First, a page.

If the Met’s investigation of the suspected arson attack on the constituency office of Mike Freer MP on Christmas Eve has made significant progress, it has yet to be reported. We can be confident, though, that the incident will have done nothing to settle nerves among Jewish Londoners, especially those who reside in Freer’s Finchley & Golders Green seat.
No motive has been publicly ascribed to the attack but, unsurprisingly, there is speculation that it was connected to Freer’s long record of strong support for Israel and opposition to Hamas. If there is such a link, it won’t be the first time Freer, a member of the Conservative Friends of Israel, has been targeted for his views about Middle East affairs.
In October 2011, he was conducting a constituency surgery at a mosque when a bunch of men burst in and subjected him to abuse. Freer said one of them called him a “Jewish homosexual pig” before mosque staff escorted him to a different part of the building, where he waited behind a locked door until police arrived. He added that the incident followed a website called Muslims Against Crusades urging its readers to direct protests at him.
In April 2022, Freer revealed that in September 2021 his constituency office had been visited by Ali Harbi Ali, the man who one month later would murder Southend West MP David Amess. Freer believes that had he not been out at the time he might have been Ali’s victim instead. He told the Standard at the time that he and his staff had started wearing a stab vests.
Since the blaze at his Finchley office, Freer has told Sky News he still routinely does so when attending public events. “Sadly, I’ve had too many instances in the past where I’ve been attacked because of my views on the Middle East, but also many of my constituents have had similar incidents”.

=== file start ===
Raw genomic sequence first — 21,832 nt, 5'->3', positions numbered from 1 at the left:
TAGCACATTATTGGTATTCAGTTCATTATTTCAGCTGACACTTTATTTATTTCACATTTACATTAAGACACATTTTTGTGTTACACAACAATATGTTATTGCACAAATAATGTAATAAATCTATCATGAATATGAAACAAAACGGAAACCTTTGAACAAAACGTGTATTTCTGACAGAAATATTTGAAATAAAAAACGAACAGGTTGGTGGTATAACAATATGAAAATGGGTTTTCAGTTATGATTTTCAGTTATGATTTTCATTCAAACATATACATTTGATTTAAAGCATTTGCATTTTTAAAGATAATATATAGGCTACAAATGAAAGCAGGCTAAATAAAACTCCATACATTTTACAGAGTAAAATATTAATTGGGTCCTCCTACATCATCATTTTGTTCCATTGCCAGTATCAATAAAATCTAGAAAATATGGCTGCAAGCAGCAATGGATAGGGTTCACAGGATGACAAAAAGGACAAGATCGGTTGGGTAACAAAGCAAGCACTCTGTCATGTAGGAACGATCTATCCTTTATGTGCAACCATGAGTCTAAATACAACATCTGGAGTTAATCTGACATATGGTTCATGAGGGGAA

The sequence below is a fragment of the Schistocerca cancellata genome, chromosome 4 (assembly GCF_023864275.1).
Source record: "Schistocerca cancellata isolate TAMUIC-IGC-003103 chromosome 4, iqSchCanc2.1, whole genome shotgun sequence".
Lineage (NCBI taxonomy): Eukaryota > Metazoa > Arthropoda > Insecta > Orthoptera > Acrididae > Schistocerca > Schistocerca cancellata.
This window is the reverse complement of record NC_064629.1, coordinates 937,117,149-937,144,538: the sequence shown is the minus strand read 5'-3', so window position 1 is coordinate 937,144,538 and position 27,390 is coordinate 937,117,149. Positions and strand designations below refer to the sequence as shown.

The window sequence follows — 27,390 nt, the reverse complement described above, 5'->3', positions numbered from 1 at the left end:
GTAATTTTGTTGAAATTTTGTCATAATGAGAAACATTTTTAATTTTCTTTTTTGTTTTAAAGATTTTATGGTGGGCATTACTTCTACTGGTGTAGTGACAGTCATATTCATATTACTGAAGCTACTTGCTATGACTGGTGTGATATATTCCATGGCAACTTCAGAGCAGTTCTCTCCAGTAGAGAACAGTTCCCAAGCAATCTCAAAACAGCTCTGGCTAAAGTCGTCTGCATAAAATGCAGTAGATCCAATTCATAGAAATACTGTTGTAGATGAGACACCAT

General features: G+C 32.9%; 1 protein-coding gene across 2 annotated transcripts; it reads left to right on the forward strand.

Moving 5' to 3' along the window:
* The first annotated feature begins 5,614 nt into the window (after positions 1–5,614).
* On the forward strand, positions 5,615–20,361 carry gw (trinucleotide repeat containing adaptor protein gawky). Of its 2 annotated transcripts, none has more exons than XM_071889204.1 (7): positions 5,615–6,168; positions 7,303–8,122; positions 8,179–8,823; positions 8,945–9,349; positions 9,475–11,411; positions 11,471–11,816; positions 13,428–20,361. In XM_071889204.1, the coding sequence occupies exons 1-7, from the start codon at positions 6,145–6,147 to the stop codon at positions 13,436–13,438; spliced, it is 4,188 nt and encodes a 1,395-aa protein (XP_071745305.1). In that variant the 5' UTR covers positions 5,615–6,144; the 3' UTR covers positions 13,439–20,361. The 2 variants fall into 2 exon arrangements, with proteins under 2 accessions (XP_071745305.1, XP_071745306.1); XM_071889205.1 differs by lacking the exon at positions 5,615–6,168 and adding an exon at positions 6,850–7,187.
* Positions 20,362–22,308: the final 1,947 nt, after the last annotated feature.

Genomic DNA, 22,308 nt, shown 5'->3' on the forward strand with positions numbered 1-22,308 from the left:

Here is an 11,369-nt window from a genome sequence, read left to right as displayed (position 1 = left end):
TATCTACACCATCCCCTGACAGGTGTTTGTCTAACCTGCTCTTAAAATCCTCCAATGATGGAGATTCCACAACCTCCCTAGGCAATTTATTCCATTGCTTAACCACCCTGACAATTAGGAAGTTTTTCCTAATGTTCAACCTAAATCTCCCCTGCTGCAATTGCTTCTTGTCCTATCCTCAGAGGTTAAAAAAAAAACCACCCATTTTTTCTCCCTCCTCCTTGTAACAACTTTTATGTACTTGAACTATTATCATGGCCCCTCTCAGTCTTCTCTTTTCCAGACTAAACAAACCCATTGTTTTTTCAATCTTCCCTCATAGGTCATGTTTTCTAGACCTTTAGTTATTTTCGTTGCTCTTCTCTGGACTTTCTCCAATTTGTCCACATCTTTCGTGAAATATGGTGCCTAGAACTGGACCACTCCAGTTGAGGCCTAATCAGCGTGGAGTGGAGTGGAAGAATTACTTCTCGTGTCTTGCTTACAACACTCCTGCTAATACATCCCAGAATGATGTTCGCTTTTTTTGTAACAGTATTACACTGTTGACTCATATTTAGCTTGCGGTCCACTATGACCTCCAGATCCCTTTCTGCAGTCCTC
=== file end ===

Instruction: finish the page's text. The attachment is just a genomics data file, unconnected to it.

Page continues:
Freer, who, by the way, is gay but not Jewish, was referring to the well-documented rise in antisemitic incidents of various kinds that occurs in Finchley & Golders Green following any escalation of Middle East hostilities.
The local manifestation of a national phenomenon is particularly pronounced in the constituency because nearly 21 per cent of people living there are Jewish – over 26,000 of its population of 126,100 according to the 2021 Census. In the famously Jewish suburb of Golders Green itself, the percentage is nearly half, as measured by the census breakdown of residents of the Golders Green electoral ward.
The surge in antisemitic incidents recorded by the Met since the Hamas atrocities in Israel of 7 October has included pro-Palestinian graffiti appearing on a Golders Green railway bridge. As Israeli forces continue and intensify their military assault on Gaza, killing many civilians, anxiety among Jewish Londoners – and Jews across Britain as a whole – will remain high for as long as others consider it somehow logical and justified to menace them in response to the actions of the government of a country thousands of miles away.
Whatever one’s opinion of Mike Freer or his opinions about the Middle East or anything else, the attack on his constituency office was yet another grim example of the dangers MPs and those who work for them face. If it turns out to have been motivated by a hatred of Jews, it will have been particularly so.
With a rise in offences agains Muslim Londoners too since 7 October, these remain testing times for community relations in the capital and worrying ones for all those most adversely affected. The ability of the city to accommodate human variety with ease is one of its most precious qualities. It must be diligently and protected throughout 2024 and beyond.
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